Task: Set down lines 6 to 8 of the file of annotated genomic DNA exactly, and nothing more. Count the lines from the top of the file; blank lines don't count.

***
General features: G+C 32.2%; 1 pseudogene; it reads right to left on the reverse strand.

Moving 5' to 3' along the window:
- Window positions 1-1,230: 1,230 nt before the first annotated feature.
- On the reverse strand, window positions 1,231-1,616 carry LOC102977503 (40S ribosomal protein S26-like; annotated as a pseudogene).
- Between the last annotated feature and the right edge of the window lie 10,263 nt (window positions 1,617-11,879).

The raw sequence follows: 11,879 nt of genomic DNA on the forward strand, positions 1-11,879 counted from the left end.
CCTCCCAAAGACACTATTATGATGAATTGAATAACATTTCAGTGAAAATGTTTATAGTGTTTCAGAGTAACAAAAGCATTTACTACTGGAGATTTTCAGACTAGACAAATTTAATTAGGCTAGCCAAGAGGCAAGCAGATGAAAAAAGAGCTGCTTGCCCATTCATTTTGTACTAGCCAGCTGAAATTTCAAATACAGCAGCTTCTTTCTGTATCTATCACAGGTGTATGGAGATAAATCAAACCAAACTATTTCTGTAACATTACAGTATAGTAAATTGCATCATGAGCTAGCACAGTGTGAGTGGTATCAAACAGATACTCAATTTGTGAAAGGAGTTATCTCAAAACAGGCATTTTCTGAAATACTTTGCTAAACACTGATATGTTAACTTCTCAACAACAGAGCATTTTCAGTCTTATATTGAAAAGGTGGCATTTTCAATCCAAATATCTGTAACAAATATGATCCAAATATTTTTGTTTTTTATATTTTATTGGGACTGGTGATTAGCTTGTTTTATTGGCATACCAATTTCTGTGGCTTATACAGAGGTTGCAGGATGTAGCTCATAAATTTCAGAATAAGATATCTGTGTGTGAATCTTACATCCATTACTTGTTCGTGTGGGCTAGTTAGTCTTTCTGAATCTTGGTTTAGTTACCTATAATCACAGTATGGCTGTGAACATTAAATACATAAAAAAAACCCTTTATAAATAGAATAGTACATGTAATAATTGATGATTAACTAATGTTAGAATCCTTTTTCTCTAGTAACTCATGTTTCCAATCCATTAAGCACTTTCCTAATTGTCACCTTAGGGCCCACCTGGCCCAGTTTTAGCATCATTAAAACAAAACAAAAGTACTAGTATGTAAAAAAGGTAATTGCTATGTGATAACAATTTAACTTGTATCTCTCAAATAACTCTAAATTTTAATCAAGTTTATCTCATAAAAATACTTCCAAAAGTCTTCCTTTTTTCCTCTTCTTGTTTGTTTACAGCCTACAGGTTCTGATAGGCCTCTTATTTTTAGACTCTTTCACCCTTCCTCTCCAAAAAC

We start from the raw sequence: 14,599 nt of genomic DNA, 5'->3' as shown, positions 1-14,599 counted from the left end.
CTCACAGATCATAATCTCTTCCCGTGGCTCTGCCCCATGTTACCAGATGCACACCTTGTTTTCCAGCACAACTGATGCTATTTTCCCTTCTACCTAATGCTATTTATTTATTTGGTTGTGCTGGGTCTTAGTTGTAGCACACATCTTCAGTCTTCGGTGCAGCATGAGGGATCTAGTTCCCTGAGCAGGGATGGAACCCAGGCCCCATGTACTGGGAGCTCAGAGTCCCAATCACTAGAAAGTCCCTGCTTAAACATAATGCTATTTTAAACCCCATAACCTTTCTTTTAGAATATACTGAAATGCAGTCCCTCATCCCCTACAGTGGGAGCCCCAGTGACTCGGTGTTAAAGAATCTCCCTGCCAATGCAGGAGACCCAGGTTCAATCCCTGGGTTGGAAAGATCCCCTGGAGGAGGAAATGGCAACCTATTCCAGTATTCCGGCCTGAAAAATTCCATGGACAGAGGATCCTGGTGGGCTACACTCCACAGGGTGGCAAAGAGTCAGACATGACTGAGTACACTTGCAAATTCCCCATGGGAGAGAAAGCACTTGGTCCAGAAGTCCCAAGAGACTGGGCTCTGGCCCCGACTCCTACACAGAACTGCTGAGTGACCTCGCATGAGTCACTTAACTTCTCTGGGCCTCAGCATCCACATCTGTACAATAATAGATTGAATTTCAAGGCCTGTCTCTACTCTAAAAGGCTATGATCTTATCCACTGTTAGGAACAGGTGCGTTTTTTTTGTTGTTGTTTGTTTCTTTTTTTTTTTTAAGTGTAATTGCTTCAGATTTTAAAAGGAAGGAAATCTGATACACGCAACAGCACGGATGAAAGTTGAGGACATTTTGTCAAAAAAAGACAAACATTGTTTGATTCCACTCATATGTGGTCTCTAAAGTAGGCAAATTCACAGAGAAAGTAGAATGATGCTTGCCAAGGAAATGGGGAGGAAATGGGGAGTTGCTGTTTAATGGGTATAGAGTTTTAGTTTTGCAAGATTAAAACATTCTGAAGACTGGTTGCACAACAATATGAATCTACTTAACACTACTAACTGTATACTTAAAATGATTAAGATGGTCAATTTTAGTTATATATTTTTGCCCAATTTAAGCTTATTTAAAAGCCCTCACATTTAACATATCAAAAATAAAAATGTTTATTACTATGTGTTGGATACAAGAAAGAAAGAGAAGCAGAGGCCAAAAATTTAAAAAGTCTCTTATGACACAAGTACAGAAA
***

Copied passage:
The raw sequence follows: 11,879 nt of genomic DNA on the forward strand, positions 1-11,879 counted from the left end.
CCTCCCAAAGACACTATTATGATGAATTGAATAACATTTCAGTGAAAATGTTTATAGTGTTTCAGAGTAACAAAAGCATTTACTACTGGAGATTTTCAGACTAGACAAATTTAATTAGGCTAGCCAAGAGGCAAGCAGATGAAAAAAGAGCTGCTTGCCCATTCATTTTGTACTAGCCAGCTGAAATTTCAAATACAGCAGCTTCTTTCTGTATCTATCACAGGTGTATGGAGATAAATCAAACCAAACTATTTCTGTAACATTACAGTATAGTAAATTGCATCATGAGCTAGCACAGTGTGAGTGGTATCAAACAGATACTCAATTTGTGAAAGGAGTTATCTCAAAACAGGCATTTTCTGAAATACTTTGCTAAACACTGATATGTTAACTTCTCAACAACAGAGCATTTTCAGTCTTATATTGAAAAGGTGGCATTTTCAATCCAAATATCTGTAACAAATATGATCCAAATATTTTTGTTTTTTATATTTTATTGGGACTGGTGATTAGCTTGTTTTATTGGCATACCAATTTCTGTGGCTTATACAGAGGTTGCAGGATGTAGCTCATAAATTTCAGAATAAGATATCTGTGTGTGAATCTTACATCCATTACTTGTTCGTGTGGGCTAGTTAGTCTTTCTGAATCTTGGTTTAGTTACCTATAATCACAGTATGGCTGTGAACATTAAATACATAAAAAAAACCCTTTATAAATAGAATAGTACATGTAATAATTGATGATTAACTAATGTTAGAATCCTTTTTCTCTAGTAACTCATGTTTCCAATCCATTAAGCACTTTCCTAATTGTCACCTTAGGGCCCACCTGGCCCAGTTTTAGCATCATTAAAACAAAACAAAAGTACTAGTATGTAAAAAAGGTAATTGCTATGTGATAACAATTTAACTTGTATCTCTCAAATAACTCTAAATTTTAATCAAGTTTATCTCATAAAAATACTTCCAAAAGTCTTCCTTTTTTCCTCTTCTTGTTTGTTTACAGCCTACAGGTTCTGATAGGCCTCTTATTTTTAGACTCTTTCACCCTTCCTCTCCAAAAAC

We start from the raw sequence: 14,599 nt of genomic DNA, 5'->3' as shown, positions 1-14,599 counted from the left end.